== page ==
A formidable, richly engrossing effort to determine why Western institutions dominate the world.
Morris (Classics and History/Stanford Univ.; co-editor: The Dynamics of Ancient Empires, 2009, etc.) combines traditional history with hard data and a graph measuring “social development” of both East and West, which he defines as the ability to get things done. Rewinding to prehistory, his graph begins its slow climb with the West leading. Agriculture began around 10,000 years ago in the Middle East, and 2,000 years later in China with animal domestication and city growth following in the same order. Illustrating that Western dominance is not inevitable, Rome’s decline gave the East its first lead after 600 CE, a position it held until 1800. The book is half complete before Morris asks two essential questions: Why, after 1400, did Western nations explore, exploit and colonize the world while the East didn’t? And why did the scientific and industrial revolution not happen in the East, which possessed identical prerequisites, including scholars and tinkerers, advanced metallurgy, a thriving textile industry and vast coal supplies? Among the author’s answers: The Pacific Ocean is harder to cross than the Atlantic. Western merchants enjoyed higher status and government encouragement. Labor was too cheap in China to provide an impetus to develop labor-saving devices. East and West had long considered their ancient predecessors the pinnacle of human achievement, but while 18th-century enlightenment thinkers decided they could do better, the East remained nostalgic. Although these answers are only modestly credible, Morris does not treat them as laws, and readers will enjoy his lively prose and impressive combination of scholarship (à la Oswald Spengler or Arthur Toynbee) with economics and science (à la Jared Diamond).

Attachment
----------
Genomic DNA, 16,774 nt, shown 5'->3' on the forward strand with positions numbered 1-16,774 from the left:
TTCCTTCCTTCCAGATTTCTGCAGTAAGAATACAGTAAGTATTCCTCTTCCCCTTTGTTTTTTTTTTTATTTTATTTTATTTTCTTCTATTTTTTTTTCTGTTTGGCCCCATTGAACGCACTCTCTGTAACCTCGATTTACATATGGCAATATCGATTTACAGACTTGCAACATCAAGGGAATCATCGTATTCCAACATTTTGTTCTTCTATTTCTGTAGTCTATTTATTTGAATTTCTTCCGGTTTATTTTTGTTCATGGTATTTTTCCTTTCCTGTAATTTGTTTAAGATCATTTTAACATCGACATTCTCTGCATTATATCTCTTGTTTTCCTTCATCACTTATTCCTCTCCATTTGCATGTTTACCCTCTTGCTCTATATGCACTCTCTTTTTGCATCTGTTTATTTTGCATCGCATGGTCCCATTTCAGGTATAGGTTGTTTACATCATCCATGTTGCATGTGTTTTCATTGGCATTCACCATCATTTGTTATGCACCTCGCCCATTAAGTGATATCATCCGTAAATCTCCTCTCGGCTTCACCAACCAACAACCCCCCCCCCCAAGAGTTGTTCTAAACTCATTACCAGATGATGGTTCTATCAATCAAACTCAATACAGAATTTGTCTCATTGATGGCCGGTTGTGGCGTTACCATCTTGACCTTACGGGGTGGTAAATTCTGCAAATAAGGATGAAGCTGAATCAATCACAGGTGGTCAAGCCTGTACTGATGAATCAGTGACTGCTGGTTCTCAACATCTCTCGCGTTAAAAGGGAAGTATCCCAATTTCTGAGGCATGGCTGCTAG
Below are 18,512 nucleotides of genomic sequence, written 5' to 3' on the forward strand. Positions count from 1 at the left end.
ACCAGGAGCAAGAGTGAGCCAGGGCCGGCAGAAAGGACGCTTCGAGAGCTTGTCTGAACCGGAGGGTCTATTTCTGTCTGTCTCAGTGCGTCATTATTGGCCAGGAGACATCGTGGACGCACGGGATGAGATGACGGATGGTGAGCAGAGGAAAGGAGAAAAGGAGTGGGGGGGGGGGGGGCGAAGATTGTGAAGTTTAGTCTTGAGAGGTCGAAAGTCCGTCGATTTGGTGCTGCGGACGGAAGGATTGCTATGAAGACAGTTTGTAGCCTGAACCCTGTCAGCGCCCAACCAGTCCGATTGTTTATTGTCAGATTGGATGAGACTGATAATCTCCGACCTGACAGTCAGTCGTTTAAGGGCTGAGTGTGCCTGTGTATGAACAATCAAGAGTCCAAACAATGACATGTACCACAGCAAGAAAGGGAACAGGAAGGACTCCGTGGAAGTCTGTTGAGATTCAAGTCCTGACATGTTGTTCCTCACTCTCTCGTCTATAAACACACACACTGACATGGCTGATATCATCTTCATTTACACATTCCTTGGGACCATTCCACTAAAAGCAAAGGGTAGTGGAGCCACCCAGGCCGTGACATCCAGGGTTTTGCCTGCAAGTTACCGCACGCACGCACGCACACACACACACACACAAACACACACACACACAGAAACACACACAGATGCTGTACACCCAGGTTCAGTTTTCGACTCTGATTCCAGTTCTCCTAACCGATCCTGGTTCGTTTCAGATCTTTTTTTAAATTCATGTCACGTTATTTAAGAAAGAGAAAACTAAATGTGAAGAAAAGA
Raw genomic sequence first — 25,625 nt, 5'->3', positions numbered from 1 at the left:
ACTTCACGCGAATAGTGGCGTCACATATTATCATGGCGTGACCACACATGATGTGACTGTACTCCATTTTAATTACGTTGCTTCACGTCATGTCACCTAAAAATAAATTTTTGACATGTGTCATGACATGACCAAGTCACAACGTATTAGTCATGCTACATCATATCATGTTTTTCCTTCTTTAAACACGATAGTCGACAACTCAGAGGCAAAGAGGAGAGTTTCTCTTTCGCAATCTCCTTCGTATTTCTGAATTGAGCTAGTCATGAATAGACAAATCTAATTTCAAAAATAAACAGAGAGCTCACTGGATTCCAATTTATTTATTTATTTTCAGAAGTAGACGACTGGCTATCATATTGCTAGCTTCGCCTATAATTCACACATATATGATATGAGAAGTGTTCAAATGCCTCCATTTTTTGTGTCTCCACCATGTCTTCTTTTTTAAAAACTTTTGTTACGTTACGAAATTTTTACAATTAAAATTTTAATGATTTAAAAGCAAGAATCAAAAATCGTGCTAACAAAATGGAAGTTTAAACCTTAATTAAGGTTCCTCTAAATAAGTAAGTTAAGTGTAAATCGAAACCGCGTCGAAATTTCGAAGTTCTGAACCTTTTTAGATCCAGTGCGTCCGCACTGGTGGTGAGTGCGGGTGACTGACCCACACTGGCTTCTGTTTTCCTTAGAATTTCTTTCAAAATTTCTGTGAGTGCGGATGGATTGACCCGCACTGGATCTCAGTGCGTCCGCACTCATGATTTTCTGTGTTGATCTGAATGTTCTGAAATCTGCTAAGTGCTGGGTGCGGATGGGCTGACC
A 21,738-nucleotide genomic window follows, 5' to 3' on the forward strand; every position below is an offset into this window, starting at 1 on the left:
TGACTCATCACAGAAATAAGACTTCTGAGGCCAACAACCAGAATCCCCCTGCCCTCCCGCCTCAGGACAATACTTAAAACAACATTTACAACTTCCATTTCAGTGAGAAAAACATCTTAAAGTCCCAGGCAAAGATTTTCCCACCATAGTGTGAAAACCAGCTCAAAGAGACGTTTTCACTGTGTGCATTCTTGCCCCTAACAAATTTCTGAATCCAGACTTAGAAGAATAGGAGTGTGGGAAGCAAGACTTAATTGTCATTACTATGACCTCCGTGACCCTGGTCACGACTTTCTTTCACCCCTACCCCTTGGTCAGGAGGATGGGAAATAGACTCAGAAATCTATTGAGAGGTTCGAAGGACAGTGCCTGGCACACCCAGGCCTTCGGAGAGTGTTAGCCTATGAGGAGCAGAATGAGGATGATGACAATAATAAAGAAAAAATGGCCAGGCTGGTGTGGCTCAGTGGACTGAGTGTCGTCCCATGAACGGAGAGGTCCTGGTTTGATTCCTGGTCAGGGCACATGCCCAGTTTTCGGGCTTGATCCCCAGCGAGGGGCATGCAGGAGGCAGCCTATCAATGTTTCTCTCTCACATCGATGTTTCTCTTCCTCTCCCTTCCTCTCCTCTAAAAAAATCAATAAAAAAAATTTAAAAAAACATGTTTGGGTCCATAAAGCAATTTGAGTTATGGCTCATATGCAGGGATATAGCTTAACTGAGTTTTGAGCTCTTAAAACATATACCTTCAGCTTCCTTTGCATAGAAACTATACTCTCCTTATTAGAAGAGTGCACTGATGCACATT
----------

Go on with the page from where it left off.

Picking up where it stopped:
A superior contribution to the grand-theory-of-human-history genre.